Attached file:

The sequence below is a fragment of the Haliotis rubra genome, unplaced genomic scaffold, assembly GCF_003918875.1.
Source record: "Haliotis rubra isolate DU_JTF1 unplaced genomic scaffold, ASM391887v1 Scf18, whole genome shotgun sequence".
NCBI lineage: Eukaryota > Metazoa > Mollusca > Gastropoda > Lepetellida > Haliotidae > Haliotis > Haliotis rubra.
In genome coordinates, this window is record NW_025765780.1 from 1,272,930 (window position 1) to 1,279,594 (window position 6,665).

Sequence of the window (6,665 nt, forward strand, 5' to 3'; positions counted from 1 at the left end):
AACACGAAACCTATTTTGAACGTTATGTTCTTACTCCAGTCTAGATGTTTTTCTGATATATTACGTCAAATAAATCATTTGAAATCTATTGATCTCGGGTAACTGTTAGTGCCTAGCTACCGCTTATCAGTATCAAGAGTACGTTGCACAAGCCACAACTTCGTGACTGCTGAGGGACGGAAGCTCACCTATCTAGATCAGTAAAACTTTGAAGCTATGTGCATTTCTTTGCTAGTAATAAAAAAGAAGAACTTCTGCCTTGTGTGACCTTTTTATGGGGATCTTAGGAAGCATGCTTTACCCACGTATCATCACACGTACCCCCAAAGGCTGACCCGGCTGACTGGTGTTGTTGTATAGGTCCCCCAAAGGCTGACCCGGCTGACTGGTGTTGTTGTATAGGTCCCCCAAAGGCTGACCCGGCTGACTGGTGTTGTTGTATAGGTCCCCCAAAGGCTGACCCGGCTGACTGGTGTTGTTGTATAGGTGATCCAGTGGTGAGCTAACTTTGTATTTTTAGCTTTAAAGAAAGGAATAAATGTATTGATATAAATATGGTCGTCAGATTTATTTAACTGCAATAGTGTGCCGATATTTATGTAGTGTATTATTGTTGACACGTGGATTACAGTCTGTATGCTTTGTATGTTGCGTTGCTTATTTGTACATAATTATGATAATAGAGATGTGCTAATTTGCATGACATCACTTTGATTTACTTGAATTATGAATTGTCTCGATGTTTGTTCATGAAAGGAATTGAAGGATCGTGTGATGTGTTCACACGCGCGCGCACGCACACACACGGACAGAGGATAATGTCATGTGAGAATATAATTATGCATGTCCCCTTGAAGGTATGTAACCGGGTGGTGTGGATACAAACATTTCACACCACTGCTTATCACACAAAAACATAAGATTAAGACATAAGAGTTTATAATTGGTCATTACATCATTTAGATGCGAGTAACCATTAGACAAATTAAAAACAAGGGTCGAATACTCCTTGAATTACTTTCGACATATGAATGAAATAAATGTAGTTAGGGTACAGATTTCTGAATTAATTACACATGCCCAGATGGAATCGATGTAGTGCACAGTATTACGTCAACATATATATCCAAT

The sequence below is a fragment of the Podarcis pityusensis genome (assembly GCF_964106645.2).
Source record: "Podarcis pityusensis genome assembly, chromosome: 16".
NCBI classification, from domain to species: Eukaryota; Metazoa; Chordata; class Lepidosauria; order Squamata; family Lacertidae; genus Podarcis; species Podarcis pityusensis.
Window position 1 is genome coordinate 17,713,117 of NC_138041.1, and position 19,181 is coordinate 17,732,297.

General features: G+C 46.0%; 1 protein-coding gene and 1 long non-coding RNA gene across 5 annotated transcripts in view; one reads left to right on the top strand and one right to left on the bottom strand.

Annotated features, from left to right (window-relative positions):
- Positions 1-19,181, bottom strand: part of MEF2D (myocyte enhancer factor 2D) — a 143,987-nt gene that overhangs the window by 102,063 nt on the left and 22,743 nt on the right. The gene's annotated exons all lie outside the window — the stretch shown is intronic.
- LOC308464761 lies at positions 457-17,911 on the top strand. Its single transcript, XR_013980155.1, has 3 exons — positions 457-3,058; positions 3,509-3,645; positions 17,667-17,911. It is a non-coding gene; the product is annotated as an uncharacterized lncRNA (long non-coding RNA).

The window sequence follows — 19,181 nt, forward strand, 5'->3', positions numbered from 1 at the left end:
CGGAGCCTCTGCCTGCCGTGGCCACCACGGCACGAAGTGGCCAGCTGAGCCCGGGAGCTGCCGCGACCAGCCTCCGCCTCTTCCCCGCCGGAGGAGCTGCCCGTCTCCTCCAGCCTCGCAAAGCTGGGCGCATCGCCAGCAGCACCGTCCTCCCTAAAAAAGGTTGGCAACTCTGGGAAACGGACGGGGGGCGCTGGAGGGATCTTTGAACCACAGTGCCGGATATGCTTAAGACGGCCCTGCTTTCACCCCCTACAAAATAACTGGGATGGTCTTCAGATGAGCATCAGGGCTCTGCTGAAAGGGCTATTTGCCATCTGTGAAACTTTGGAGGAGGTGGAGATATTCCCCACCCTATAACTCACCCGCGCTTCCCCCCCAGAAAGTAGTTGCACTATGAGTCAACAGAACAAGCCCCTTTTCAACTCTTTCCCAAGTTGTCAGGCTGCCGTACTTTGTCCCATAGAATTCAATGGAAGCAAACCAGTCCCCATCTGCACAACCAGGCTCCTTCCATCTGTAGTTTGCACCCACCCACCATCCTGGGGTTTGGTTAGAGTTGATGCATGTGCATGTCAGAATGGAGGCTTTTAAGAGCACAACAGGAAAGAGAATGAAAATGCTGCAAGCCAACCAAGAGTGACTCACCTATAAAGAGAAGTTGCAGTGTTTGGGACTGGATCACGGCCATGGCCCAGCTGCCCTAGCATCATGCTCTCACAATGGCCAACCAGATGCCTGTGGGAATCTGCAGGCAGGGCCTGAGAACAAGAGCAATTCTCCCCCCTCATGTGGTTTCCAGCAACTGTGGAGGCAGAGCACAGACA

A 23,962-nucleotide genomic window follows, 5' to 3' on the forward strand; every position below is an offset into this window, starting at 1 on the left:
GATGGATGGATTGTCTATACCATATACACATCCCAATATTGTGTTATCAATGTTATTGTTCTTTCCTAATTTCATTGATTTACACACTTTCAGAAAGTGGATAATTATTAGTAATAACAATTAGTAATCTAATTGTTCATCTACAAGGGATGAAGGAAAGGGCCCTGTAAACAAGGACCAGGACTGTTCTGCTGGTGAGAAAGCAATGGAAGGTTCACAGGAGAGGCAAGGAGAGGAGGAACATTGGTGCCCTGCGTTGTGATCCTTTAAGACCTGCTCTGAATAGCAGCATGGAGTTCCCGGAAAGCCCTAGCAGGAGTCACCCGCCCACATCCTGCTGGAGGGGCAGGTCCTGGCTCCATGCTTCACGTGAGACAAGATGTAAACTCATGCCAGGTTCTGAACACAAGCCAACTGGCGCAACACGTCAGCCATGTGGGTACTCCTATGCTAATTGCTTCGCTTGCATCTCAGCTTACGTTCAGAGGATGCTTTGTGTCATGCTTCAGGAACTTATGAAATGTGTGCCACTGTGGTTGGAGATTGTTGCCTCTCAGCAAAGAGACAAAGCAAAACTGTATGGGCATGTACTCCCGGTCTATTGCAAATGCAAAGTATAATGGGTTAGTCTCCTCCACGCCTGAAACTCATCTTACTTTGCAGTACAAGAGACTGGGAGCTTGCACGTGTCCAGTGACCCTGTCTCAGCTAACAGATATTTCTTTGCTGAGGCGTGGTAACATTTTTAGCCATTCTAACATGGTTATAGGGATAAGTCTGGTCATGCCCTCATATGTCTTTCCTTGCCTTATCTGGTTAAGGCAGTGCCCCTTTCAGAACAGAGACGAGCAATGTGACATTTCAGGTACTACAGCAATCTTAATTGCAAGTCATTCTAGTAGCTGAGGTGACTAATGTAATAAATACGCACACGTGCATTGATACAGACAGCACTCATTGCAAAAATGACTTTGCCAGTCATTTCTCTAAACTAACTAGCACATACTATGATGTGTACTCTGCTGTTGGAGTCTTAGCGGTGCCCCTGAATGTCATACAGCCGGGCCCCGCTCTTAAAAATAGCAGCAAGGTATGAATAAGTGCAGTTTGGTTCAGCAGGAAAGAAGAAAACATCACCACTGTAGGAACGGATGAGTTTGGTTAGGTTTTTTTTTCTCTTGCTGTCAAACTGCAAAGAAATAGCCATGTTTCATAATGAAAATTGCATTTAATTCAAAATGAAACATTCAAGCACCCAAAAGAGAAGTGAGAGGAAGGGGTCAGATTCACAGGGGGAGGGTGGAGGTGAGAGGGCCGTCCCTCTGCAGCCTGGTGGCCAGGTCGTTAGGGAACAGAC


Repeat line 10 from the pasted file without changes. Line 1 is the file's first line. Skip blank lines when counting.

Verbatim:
Window position 1 is genome coordinate 17,713,117 of NC_138041.1, and position 19,181 is coordinate 17,732,297.